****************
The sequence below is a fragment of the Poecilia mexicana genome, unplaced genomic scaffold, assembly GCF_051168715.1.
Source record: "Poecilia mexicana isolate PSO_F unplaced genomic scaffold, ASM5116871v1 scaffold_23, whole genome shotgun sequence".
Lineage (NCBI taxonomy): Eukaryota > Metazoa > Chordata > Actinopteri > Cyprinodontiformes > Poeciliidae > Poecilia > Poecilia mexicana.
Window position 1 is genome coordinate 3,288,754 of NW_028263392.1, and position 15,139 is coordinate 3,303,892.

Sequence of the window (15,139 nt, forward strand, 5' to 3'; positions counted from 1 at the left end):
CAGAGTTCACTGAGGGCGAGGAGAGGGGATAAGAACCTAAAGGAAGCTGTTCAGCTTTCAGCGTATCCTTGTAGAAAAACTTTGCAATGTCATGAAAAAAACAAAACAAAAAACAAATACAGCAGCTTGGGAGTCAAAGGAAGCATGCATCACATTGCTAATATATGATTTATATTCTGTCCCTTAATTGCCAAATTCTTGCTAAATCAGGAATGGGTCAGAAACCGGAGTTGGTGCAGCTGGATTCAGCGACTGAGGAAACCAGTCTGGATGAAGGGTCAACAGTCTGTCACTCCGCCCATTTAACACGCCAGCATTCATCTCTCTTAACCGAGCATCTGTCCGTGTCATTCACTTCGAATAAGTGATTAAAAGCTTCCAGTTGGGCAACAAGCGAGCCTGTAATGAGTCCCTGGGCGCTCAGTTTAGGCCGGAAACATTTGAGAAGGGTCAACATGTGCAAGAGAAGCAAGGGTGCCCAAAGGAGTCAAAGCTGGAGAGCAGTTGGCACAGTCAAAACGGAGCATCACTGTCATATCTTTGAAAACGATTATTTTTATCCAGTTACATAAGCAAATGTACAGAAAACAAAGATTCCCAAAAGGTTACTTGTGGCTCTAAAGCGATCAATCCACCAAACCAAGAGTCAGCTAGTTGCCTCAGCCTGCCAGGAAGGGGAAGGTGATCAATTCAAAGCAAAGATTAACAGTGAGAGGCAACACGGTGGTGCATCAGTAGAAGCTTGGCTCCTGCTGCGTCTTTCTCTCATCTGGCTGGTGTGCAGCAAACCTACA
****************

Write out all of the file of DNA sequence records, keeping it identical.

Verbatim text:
The sequence below is a fragment of the Poecilia mexicana genome, unplaced genomic scaffold, assembly GCF_051168715.1.
Source record: "Poecilia mexicana isolate PSO_F unplaced genomic scaffold, ASM5116871v1 scaffold_23, whole genome shotgun sequence".
Lineage (NCBI taxonomy): Eukaryota > Metazoa > Chordata > Actinopteri > Cyprinodontiformes > Poeciliidae > Poecilia > Poecilia mexicana.
Window position 1 is genome coordinate 3,288,754 of NW_028263392.1, and position 15,139 is coordinate 3,303,892.

Sequence of the window (15,139 nt, forward strand, 5' to 3'; positions counted from 1 at the left end):
CAGAGTTCACTGAGGGCGAGGAGAGGGGATAAGAACCTAAAGGAAGCTGTTCAGCTTTCAGCGTATCCTTGTAGAAAAACTTTGCAATGTCATGAAAAAAACAAAACAAAAAACAAATACAGCAGCTTGGGAGTCAAAGGAAGCATGCATCACATTGCTAATATATGATTTATATTCTGTCCCTTAATTGCCAAATTCTTGCTAAATCAGGAATGGGTCAGAAACCGGAGTTGGTGCAGCTGGATTCAGCGACTGAGGAAACCAGTCTGGATGAAGGGTCAACAGTCTGTCACTCCGCCCATTTAACACGCCAGCATTCATCTCTCTTAACCGAGCATCTGTCCGTGTCATTCACTTCGAATAAGTGATTAAAAGCTTCCAGTTGGGCAACAAGCGAGCCTGTAATGAGTCCCTGGGCGCTCAGTTTAGGCCGGAAACATTTGAGAAGGGTCAACATGTGCAAGAGAAGCAAGGGTGCCCAAAGGAGTCAAAGCTGGAGAGCAGTTGGCACAGTCAAAACGGAGCATCACTGTCATATCTTTGAAAACGATTATTTTTATCCAGTTACATAAGCAAATGTACAGAAAACAAAGATTCCCAAAAGGTTACTTGTGGCTCTAAAGCGATCAATCCACCAAACCAAGAGTCAGCTAGTTGCCTCAGCCTGCCAGGAAGGGGAAGGTGATCAATTCAAAGCAAAGATTAACAGTGAGAGGCAACACGGTGGTGCATCAGTAGAAGCTTGGCTCCTGCTGCGTCTTTCTCTCATCTGGCTGGTGTGCAGCAAACCTACA